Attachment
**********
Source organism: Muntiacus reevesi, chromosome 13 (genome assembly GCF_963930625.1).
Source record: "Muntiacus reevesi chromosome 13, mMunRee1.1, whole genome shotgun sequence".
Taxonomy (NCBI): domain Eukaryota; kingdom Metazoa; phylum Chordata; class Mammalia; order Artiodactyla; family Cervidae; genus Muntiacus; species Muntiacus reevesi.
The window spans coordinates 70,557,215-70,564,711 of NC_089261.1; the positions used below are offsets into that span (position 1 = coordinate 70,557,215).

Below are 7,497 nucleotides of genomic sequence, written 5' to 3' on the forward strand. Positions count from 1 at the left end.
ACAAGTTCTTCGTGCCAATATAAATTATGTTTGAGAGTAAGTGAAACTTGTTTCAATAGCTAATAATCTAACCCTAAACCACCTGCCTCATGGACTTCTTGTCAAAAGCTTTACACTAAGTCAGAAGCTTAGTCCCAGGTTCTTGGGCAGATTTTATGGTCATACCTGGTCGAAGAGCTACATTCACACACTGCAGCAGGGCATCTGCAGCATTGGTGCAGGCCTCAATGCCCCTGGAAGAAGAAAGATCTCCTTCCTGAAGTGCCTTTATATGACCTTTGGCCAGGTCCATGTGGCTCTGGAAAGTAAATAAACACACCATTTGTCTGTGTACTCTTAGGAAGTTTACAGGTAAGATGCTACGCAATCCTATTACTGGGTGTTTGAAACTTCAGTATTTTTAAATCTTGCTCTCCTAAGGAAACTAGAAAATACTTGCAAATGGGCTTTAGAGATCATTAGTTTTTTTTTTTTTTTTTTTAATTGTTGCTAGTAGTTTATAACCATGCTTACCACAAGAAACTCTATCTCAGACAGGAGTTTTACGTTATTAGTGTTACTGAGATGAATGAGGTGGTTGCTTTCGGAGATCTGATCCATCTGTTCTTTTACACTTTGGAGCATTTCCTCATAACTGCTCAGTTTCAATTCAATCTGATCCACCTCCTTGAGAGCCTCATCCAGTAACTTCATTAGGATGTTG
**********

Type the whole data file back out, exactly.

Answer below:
Source organism: Muntiacus reevesi, chromosome 13 (genome assembly GCF_963930625.1).
Source record: "Muntiacus reevesi chromosome 13, mMunRee1.1, whole genome shotgun sequence".
Taxonomy (NCBI): domain Eukaryota; kingdom Metazoa; phylum Chordata; class Mammalia; order Artiodactyla; family Cervidae; genus Muntiacus; species Muntiacus reevesi.
The window spans coordinates 70,557,215-70,564,711 of NC_089261.1; the positions used below are offsets into that span (position 1 = coordinate 70,557,215).

Below are 7,497 nucleotides of genomic sequence, written 5' to 3' on the forward strand. Positions count from 1 at the left end.
ACAAGTTCTTCGTGCCAATATAAATTATGTTTGAGAGTAAGTGAAACTTGTTTCAATAGCTAATAATCTAACCCTAAACCACCTGCCTCATGGACTTCTTGTCAAAAGCTTTACACTAAGTCAGAAGCTTAGTCCCAGGTTCTTGGGCAGATTTTATGGTCATACCTGGTCGAAGAGCTACATTCACACACTGCAGCAGGGCATCTGCAGCATTGGTGCAGGCCTCAATGCCCCTGGAAGAAGAAAGATCTCCTTCCTGAAGTGCCTTTATATGACCTTTGGCCAGGTCCATGTGGCTCTGGAAAGTAAATAAACACACCATTTGTCTGTGTACTCTTAGGAAGTTTACAGGTAAGATGCTACGCAATCCTATTACTGGGTGTTTGAAACTTCAGTATTTTTAAATCTTGCTCTCCTAAGGAAACTAGAAAATACTTGCAAATGGGCTTTAGAGATCATTAGTTTTTTTTTTTTTTTTTTTAATTGTTGCTAGTAGTTTATAACCATGCTTACCACAAGAAACTCTATCTCAGACAGGAGTTTTACGTTATTAGTGTTACTGAGATGAATGAGGTGGTTGCTTTCGGAGATCTGATCCATCTGTTCTTTTACACTTTGGAGCATTTCCTCATAACTGCTCAGTTTCAATTCAATCTGATCCACCTCCTTGAGAGCCTCATCCAGTAACTTCATTAGGATGTTG